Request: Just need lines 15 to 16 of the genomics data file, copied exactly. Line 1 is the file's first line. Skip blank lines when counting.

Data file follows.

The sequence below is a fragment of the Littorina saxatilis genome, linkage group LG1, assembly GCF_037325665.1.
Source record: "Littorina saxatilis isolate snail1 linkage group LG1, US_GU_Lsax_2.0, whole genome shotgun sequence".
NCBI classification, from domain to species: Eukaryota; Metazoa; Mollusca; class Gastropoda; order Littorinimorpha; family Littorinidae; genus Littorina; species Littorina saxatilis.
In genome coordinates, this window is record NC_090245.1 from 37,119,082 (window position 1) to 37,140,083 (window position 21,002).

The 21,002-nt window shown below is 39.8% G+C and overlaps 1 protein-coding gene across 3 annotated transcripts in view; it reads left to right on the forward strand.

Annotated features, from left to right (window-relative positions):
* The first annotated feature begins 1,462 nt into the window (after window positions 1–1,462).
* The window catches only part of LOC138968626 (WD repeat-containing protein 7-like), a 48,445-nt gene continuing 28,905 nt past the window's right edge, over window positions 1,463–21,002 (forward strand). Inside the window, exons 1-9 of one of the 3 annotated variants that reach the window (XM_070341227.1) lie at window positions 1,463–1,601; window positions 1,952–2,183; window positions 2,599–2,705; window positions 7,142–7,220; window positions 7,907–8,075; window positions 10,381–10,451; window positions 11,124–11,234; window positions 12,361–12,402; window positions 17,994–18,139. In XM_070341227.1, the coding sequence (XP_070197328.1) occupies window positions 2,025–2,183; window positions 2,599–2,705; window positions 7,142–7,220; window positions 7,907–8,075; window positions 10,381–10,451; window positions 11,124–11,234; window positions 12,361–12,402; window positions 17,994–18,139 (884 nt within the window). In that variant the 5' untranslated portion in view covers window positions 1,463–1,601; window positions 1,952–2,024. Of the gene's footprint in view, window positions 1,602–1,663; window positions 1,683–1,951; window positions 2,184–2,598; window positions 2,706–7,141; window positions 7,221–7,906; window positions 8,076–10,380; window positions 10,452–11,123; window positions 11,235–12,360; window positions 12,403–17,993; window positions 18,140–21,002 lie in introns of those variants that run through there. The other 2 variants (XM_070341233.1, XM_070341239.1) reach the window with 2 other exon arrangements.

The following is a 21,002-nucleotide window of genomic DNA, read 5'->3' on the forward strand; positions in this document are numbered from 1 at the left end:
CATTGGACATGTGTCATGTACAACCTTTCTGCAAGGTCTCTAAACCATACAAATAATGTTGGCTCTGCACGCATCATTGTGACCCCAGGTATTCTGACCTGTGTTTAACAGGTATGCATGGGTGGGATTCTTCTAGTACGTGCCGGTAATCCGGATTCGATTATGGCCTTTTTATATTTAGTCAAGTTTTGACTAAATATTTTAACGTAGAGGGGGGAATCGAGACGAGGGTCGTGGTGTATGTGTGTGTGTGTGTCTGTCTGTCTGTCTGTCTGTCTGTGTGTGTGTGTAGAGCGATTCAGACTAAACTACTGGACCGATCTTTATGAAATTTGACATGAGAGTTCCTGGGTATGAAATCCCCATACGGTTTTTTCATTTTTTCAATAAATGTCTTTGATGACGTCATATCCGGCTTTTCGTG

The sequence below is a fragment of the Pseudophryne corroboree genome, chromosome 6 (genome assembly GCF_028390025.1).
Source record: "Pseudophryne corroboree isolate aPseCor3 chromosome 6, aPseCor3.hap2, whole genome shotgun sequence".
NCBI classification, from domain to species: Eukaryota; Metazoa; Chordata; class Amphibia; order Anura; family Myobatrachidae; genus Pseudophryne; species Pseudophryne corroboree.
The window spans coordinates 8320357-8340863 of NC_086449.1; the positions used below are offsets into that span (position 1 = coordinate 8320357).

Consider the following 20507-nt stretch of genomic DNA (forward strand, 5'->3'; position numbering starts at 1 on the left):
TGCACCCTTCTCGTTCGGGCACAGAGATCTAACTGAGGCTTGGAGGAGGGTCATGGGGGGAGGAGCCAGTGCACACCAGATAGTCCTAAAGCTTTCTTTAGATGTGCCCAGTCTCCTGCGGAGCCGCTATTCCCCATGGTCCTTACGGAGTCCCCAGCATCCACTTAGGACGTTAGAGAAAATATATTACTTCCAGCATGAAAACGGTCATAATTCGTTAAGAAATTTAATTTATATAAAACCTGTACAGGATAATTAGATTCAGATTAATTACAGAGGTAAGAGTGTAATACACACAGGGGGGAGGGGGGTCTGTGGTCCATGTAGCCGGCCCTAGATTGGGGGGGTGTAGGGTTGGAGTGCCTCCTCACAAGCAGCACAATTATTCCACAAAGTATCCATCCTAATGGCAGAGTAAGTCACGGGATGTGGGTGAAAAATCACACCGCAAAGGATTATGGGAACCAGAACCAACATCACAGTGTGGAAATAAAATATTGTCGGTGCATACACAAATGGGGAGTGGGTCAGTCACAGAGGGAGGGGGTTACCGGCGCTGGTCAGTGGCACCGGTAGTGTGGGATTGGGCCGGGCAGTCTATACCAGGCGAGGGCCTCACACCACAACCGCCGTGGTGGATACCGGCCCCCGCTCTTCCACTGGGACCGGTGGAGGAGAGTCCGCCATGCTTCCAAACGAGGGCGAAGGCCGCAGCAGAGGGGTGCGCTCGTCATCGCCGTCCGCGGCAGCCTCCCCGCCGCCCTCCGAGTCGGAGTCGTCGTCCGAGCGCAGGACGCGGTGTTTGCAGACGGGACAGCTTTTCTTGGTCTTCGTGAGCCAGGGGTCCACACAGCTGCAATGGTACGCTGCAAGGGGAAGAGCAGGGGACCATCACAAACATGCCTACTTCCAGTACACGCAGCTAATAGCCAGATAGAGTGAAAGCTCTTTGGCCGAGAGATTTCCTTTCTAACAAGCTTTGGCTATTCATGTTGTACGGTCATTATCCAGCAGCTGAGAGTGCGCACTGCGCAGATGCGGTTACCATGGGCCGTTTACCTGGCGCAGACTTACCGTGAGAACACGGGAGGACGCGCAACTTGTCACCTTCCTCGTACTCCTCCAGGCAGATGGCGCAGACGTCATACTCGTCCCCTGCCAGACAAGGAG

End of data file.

Consider the following 20507-nt stretch of genomic DNA (forward strand, 5'->3'; position numbering starts at 1 on the left):
TGCACCCTTCTCGTTCGGGCACAGAGATCTAACTGAGGCTTGGAGGAGGGTCATGGGGGGAGGAGCCAGTGCACACCAGATAGTCCTAAAGCTTTCTTTAGATGTGCCCAGTCTCCTGCGGAGCCGCTATTCCCCATGGTCCTTACGGAGTCCCCAGCATCCACTTAGGACGTTAGAGAAAATATATTACTTCCAGCATGAAAACGGTCATAATTCGTTAAGAAATTTAATTTATATAAAACCTGTACAGGATAATTAGATTCAGATTAATTACAGAGGTAAGAGTGTAATACACACAGGGGGGAGGGGGGTCTGTGGTCCATGTAGCCGGCCCTAGATTGGGGGGGTGTAGGGTTGGAGTGCCTCCTCACAAGCAGCACAATTATTCCACAAAGTATCCATCCTAATGGCAGAGTAAGTCACGGGATGTGGGTGAAAAATCACACCGCAAAGGATTATGGGAACCAGAACCAACATCACAGTGTGGAAATAAAATATTGTCGGTGCATACACAAATGGGGAGTGGGTCAGTCACAGAGGGAGGGGGTTACCGGCGCTGGTCAGTGGCACCGGTAGTGTGGGATTGGGCCGGGCAGTCTATACCAGGCGAGGGCCTCACACCACAACCGCCGTGGTGGATACCGGCCCCCGCTCTTCCACTGGGACCGGTGGAGGAGAGTCCGCCATGCTTCCAAACGAGGGCGAAGGCCGCAGCAGAGGGGTGCGCTCGTCATCGCCGTCCGCGGCAGCCTCCCCGCCGCCCTCCGAGTCGGAGTCGTCGTCCGAGCGCAGGACGCGGTGTTTGCAGACGGGACAGCTTTTCTTGGTCTTCGTGAGCCAGGGGTCCACACAGCTGCAATGGTACGCTGCAAGGGGAAGAGCAGGGGACCATCACAAACATGCCTACTTCCAGTACACGCAGCTAATAGCCAGATAGAGTGAAAGCTCTTTGGCCGAGAGATTTCCTTTCTAACAAGCTTTGGCTATTCATGTTGTACGGTCATTATCCAGCAGCTGAGAGTGCGCACTGCGCAGATGCGGTTACCATGGGCCGTTTACCTGGCGCAGACTTACCGTGAGAACACGGGAGGACGCGCAACTTGTCACCTTCCTCGTACTCCTCCAGGCAGATGGCGCAGACGTCATACTCGTCCCCTGCCAGACAAGGAG